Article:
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For entrepreneurs building a business, the initial startup stage is an exhilarating time: you’re energized by your idea and engrossed in building the business. It feels like it’ll always be fun. The hard truth is that in building any business, there are peaks and valleys. When you hit a valley, it can be difficult to stay inspired and engaged — and this is the time to persevere, to remind yourself you’re in this for the long haul and to stick with it. When you approach your business as a marathon, not a sprint, you’re using the power of grit.
According to Angela Duckworth, a researcher and MacArthur Fellowship winner, the author of “Grit: The Power of Passion and Perseverance” and TED talk phenomenon with more than 13 million video views, grit is “perseverance and passion for long-term goals.”
As an entrepreneur-turned-angel investor, I mistakenly assumed all entrepreneurs were gritty. To me, those with grit self-selected to build a business from scratch and, of course, they knew they had the fortitude to succeed. I developed this naive thinking from my own experience.
I built a company, then sold it to a publicly held firm within my industry. There’s no question I couldn’t have done this if each person on my team, especially me, hadn’t been gritty. We encountered numerous obstacles and challenges scaling the business to 100 countries, handling patent lawsuits, among other legal matters, intense competition and employee issues.
If I look at each of these obstacles as valleys, we faced numerous opportunities to throw in the towel. Had we given up, we would have disappointed countless customers, employees and investors in the company who were depending on my grit — a dogged perseverance — to lead the company to exponential growth and an inevitable exit to everyone’s benefit.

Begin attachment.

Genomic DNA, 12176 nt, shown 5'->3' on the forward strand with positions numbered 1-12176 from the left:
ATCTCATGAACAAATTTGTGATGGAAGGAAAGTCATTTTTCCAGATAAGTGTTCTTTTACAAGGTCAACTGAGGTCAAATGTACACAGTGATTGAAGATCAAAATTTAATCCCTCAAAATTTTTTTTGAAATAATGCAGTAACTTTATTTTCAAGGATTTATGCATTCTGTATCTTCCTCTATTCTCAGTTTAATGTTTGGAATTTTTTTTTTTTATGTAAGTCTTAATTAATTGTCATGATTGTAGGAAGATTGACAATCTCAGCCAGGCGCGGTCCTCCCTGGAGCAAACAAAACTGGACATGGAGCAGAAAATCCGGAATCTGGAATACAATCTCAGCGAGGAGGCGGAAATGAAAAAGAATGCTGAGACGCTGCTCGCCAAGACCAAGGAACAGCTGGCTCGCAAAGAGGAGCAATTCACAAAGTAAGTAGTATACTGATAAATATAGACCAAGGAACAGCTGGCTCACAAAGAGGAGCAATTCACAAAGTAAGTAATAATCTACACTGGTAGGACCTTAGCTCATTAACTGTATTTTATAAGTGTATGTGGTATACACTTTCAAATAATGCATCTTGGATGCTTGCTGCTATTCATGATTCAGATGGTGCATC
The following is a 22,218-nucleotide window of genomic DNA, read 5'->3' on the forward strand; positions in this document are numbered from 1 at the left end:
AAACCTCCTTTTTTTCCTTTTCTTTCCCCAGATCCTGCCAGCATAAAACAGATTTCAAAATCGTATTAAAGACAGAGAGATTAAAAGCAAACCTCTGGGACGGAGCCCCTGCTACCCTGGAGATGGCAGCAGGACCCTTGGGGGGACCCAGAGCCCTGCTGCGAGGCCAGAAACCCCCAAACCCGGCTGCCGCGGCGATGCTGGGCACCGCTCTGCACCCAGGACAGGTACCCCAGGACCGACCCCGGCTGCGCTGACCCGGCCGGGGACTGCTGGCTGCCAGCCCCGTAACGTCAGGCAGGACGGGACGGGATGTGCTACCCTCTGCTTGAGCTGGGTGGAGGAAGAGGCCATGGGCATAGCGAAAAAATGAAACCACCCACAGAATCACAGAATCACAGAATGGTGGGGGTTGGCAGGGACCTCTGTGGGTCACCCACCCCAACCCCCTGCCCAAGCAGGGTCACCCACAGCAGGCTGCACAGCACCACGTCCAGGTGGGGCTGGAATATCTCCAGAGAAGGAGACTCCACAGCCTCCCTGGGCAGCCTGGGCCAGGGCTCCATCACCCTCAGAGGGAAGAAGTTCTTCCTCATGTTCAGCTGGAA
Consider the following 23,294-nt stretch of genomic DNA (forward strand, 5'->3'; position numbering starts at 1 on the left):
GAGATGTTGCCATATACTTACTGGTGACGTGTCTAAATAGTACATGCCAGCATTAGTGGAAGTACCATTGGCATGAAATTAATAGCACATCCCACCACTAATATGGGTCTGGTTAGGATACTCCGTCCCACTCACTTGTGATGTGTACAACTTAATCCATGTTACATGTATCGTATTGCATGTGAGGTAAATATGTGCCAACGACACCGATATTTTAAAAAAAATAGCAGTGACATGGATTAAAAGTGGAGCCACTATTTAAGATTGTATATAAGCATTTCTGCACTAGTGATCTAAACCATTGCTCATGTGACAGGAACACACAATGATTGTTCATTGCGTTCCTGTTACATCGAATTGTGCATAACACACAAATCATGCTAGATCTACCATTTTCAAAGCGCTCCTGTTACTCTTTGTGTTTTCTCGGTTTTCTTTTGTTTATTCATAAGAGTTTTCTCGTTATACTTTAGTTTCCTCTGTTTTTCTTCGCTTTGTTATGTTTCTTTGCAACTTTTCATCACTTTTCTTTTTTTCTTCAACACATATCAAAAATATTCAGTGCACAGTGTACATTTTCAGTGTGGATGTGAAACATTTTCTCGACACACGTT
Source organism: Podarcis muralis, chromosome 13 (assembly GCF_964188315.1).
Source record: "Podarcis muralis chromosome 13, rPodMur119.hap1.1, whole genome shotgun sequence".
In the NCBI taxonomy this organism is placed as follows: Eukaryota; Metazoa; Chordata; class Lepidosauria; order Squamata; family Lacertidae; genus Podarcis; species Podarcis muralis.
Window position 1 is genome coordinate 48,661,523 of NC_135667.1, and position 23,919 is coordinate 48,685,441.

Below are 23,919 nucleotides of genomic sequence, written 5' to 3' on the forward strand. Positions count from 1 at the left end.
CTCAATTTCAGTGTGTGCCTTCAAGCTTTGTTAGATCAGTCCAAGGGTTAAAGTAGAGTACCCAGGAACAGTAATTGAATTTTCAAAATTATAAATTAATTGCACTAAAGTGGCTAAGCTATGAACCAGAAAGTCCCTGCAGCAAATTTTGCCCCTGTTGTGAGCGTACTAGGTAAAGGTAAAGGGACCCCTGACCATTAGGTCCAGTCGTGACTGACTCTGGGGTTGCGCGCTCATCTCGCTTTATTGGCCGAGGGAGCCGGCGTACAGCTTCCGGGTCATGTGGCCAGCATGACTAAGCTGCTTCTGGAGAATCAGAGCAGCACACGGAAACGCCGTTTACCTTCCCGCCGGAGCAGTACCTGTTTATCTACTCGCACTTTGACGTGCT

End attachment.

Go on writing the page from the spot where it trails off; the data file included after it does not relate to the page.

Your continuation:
Two early-stage businesses I invested in are textbook examples of grit. Both faced colossal challenges outside their control during the height of the COVID-19 pandemic. The overnight shutdown across market segments, plus changes in business practices and consumer behavior, emerged as a grittiness proving ground for each company. One thrived. The other folded.
The company that thrived is a novel better-for-you beverage business that, before COVID-19, distributed its products through physical stores. It had minimal online presence. The company that folded developed innovative software for the hospitality industry.
Just as the pandemic gripped the nation and the world, the beverage company Waku was about to launch new products to new store locations. For a company relying solely on brick-and-mortar stores for consumer packaged goods (CPG) sales, trials and samples are critical for getting shoppers to sample their products. The pandemic led to abrupt cancellations of all in-store product demonstrations and trials.
Companywide revenues dropped considerably due to the pandemic. Despite these challenges, the beverage company was able to pivot to an e-commerce strategy. They developed targeted social media advertising and e-mails, which led to a more precise understanding about who would likely become future customers.